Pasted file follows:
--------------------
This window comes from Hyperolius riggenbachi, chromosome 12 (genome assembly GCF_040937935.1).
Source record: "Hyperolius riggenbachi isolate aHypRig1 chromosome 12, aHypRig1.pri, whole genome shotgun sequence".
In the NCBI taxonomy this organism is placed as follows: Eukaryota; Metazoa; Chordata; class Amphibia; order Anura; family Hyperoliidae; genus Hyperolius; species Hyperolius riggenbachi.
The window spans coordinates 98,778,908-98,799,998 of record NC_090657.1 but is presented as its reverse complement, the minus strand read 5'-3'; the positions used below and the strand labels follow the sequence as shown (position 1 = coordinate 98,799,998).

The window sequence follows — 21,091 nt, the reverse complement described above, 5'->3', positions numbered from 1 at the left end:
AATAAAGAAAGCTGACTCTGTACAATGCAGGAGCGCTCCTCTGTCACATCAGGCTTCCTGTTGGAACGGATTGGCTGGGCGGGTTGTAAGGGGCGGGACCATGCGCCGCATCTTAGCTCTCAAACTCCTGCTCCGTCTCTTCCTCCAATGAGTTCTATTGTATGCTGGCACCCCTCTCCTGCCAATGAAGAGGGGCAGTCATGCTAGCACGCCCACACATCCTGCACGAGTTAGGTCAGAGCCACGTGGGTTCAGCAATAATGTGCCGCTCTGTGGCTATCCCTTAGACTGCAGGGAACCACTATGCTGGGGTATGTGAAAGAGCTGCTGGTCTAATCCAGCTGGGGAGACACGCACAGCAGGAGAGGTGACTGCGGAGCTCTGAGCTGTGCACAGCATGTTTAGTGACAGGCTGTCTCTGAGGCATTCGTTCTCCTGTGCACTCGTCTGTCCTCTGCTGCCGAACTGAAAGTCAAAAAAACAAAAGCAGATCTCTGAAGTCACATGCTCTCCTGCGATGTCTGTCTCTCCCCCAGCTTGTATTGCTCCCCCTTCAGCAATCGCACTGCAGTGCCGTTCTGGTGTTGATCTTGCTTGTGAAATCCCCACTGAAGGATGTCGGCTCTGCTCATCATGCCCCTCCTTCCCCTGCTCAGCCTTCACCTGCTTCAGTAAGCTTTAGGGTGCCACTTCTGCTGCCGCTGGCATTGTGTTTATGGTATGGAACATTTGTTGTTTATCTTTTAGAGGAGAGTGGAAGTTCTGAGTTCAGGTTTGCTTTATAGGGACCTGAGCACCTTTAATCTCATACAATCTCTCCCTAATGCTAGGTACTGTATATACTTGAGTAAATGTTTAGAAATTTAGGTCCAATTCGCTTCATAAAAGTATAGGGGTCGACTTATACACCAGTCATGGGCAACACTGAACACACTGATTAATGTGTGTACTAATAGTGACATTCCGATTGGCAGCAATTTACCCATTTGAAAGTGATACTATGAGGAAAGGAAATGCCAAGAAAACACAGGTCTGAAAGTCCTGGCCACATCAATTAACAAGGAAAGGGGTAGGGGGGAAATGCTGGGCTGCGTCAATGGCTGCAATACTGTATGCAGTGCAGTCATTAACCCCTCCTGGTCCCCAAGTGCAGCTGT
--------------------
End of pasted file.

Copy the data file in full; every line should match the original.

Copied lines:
This window comes from Hyperolius riggenbachi, chromosome 12 (genome assembly GCF_040937935.1).
Source record: "Hyperolius riggenbachi isolate aHypRig1 chromosome 12, aHypRig1.pri, whole genome shotgun sequence".
In the NCBI taxonomy this organism is placed as follows: Eukaryota; Metazoa; Chordata; class Amphibia; order Anura; family Hyperoliidae; genus Hyperolius; species Hyperolius riggenbachi.
The window spans coordinates 98,778,908-98,799,998 of record NC_090657.1 but is presented as its reverse complement, the minus strand read 5'-3'; the positions used below and the strand labels follow the sequence as shown (position 1 = coordinate 98,799,998).

The window sequence follows — 21,091 nt, the reverse complement described above, 5'->3', positions numbered from 1 at the left end:
AATAAAGAAAGCTGACTCTGTACAATGCAGGAGCGCTCCTCTGTCACATCAGGCTTCCTGTTGGAACGGATTGGCTGGGCGGGTTGTAAGGGGCGGGACCATGCGCCGCATCTTAGCTCTCAAACTCCTGCTCCGTCTCTTCCTCCAATGAGTTCTATTGTATGCTGGCACCCCTCTCCTGCCAATGAAGAGGGGCAGTCATGCTAGCACGCCCACACATCCTGCACGAGTTAGGTCAGAGCCACGTGGGTTCAGCAATAATGTGCCGCTCTGTGGCTATCCCTTAGACTGCAGGGAACCACTATGCTGGGGTATGTGAAAGAGCTGCTGGTCTAATCCAGCTGGGGAGACACGCACAGCAGGAGAGGTGACTGCGGAGCTCTGAGCTGTGCACAGCATGTTTAGTGACAGGCTGTCTCTGAGGCATTCGTTCTCCTGTGCACTCGTCTGTCCTCTGCTGCCGAACTGAAAGTCAAAAAAACAAAAGCAGATCTCTGAAGTCACATGCTCTCCTGCGATGTCTGTCTCTCCCCCAGCTTGTATTGCTCCCCCTTCAGCAATCGCACTGCAGTGCCGTTCTGGTGTTGATCTTGCTTGTGAAATCCCCACTGAAGGATGTCGGCTCTGCTCATCATGCCCCTCCTTCCCCTGCTCAGCCTTCACCTGCTTCAGTAAGCTTTAGGGTGCCACTTCTGCTGCCGCTGGCATTGTGTTTATGGTATGGAACATTTGTTGTTTATCTTTTAGAGGAGAGTGGAAGTTCTGAGTTCAGGTTTGCTTTATAGGGACCTGAGCACCTTTAATCTCATACAATCTCTCCCTAATGCTAGGTACTGTATATACTTGAGTAAATGTTTAGAAATTTAGGTCCAATTCGCTTCATAAAAGTATAGGGGTCGACTTATACACCAGTCATGGGCAACACTGAACACACTGATTAATGTGTGTACTAATAGTGACATTCCGATTGGCAGCAATTTACCCATTTGAAAGTGATACTATGAGGAAAGGAAATGCCAAGAAAACACAGGTCTGAAAGTCCTGGCCACATCAATTAACAAGGAAAGGGGTAGGGGGGAAATGCTGGGCTGCGTCAATGGCTGCAATACTGTATGCAGTGCAGTCATTAACCCCTCCTGGTCCCCAAGTGCAGCTGT